Depending on where you live and how the account is structured, UTMA accounts might also allow for a later age of majority. The right type of custodial account for you will depend on your state rules and the types of assets you plan on transferring to the beneficiary.
UGMA vs. 529 plan
UTMA and UGMA accounts are sometimes used to help save for college. However, when thinking about college savings today, most people likely think of a 529 college savings plan. While UGMAs and UTMAs can be used to save for college, money in these accounts can ultimately be used for any purpose.
The 529 plans offer a tax-friendly way to pay for college, but funds in a 529 are restricted to education expenses. Using 529 funds to pay for non-qualified expenses will likely trigger a 10 percent penalty and taxes on earnings. A UGMA account provides more flexibility and can be used for anything — from paying for college to buying a home to starting a business.
Pros and cons of a UGMA account
As with any financial account, there are benefits and potential concerns to consider with a UGMA account.
Pros of a UGMA account
- A portion of unearned income in a UGMA account is taxed at the child’s tax rate, which will likely be lower than the parents’ rate.
- There are no contribution limits (with a caveat). You can contribute up to $17,000 in 2023 annually to a UGMA account without any tax repercussions (married couples can give twice this amount). Anything more than that will count toward your lifetime gift-tax exclusion limit. In 2023, that amount is just under $13 million.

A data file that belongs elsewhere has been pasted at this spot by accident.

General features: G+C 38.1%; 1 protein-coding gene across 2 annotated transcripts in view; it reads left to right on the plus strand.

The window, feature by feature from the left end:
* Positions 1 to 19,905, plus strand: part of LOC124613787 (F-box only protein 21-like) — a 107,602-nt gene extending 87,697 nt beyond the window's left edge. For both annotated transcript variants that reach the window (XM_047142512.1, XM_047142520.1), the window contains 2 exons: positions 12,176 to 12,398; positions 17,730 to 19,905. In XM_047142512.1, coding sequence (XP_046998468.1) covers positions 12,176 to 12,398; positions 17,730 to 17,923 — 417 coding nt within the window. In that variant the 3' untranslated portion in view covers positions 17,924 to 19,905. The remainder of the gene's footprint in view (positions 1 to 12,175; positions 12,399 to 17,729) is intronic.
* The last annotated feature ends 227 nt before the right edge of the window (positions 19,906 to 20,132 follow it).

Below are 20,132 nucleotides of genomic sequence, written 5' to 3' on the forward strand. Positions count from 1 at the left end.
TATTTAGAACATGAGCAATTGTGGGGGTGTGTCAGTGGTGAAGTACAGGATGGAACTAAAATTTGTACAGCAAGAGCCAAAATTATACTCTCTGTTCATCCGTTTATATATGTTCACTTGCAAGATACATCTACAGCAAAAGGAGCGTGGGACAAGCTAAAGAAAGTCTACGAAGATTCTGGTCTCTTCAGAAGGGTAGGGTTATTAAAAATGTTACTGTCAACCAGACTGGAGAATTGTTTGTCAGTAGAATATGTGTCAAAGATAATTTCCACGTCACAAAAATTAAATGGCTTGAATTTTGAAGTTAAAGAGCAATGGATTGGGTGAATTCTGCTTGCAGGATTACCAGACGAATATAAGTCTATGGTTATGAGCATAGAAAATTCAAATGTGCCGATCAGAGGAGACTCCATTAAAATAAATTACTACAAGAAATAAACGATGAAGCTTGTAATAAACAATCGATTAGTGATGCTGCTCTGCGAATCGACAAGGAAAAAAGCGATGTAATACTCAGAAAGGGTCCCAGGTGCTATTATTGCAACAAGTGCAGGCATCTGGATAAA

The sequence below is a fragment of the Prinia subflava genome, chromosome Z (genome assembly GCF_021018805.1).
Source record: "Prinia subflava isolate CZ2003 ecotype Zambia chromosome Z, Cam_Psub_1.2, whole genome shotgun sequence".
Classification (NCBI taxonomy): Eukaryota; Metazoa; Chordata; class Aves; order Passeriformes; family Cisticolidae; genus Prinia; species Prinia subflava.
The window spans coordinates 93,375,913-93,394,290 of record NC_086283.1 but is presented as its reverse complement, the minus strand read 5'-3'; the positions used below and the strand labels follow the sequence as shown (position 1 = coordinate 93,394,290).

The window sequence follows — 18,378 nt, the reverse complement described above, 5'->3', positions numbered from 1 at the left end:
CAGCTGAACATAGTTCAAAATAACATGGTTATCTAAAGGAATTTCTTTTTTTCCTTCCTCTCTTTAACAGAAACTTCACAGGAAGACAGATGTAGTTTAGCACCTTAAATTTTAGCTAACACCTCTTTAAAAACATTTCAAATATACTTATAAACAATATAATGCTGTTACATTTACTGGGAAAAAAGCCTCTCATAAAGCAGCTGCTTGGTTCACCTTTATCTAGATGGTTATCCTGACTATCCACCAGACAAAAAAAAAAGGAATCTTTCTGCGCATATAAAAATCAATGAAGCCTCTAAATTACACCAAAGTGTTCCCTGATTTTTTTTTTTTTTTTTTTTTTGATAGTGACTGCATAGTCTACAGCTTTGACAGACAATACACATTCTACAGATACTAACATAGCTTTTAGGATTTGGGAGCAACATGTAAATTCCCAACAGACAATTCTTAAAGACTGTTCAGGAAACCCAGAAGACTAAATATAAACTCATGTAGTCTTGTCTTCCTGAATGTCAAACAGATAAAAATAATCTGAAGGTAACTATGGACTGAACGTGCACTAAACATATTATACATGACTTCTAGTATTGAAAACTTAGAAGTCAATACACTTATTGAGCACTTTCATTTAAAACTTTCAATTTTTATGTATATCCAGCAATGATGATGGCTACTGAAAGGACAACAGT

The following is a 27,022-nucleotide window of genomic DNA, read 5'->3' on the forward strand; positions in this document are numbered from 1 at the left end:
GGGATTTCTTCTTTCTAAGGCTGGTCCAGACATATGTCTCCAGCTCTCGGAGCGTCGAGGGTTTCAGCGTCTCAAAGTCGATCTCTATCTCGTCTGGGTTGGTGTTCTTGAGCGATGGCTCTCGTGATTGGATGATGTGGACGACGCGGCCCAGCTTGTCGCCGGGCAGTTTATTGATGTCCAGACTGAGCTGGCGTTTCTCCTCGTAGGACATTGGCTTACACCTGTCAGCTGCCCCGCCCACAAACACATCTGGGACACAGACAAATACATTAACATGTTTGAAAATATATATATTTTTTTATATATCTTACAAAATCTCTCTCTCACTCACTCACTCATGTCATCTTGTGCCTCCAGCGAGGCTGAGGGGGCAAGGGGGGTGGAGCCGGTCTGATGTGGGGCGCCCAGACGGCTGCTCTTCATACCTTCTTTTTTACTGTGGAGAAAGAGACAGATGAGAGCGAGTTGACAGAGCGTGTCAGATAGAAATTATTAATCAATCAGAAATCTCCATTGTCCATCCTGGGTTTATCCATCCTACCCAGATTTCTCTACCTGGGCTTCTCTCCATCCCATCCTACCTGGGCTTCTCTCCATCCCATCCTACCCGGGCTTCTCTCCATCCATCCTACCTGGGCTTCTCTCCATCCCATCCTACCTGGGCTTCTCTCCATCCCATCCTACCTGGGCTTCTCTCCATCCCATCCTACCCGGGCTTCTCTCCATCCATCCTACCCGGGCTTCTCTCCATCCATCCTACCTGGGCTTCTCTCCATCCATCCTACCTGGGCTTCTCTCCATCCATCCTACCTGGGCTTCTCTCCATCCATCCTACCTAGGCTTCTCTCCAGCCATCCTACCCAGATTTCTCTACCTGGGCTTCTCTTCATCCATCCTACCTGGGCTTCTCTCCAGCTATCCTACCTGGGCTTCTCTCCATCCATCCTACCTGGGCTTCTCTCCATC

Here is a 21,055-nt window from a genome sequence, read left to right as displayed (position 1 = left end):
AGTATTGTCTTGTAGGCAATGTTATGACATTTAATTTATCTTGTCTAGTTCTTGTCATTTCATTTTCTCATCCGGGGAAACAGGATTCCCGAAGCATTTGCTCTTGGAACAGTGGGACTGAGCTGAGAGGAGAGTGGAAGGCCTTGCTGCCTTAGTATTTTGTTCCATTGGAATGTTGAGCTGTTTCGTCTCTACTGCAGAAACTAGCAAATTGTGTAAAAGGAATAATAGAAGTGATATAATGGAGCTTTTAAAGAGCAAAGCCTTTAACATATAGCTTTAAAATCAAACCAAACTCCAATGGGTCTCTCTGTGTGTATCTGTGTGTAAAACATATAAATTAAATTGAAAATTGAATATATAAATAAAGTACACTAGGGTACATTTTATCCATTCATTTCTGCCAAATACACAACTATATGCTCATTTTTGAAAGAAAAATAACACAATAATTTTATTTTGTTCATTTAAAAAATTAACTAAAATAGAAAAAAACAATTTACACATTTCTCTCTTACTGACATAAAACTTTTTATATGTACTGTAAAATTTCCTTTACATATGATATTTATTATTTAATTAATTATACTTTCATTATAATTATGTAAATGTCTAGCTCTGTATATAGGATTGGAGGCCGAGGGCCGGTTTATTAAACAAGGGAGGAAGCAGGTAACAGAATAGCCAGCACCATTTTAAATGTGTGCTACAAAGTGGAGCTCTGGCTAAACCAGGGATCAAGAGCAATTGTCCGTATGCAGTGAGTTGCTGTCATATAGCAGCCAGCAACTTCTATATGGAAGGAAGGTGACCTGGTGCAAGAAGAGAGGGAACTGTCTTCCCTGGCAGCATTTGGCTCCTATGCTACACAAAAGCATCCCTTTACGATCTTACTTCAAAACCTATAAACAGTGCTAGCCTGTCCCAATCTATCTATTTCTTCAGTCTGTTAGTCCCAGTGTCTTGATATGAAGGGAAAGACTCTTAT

- Funds can be used for anything, and there are no withdrawal penalties.
- UGMA accounts are easy to set up and manage.
Cons of a UGMA account
- A UGMA account could impact the beneficiary’s financial aid eligibility because the assets technically belong to the minor.
- Unlike with a 529 college savings plan, the custodian cannot change the beneficiary of a UGMA account.
- Tax breaks are less robust when compared to a 529 plan.
Is a UGMA account right for your financial plan?
A UGMA account could be a valuable financial tool that allows you to transfer financial assets to a minor. UGMA accounts provide a good deal of flexibility and might be a viable alternative to a trust. If saving for college is your main goal, keep in mind that UGMAs don’t offer as many tax advantages as a 529 plan does. Whether a UGMA account is right for you really boils down to your unique financial situation and goals.
Connecting with a financial advisor may help guide you toward the best savings vehicle. An experienced advisor can also offer personalized financial planning advice that goes beyond custodial accounts.
This publication is provided for informational purposes only and should not be interpreted as financial, tax, or legal advice. Northwestern Mutual and its representatives do not render tax advice. Consult with a tax professional for tax advice that is specific to your situation. All investments carry some level of risk, including the potential loss of principal invested.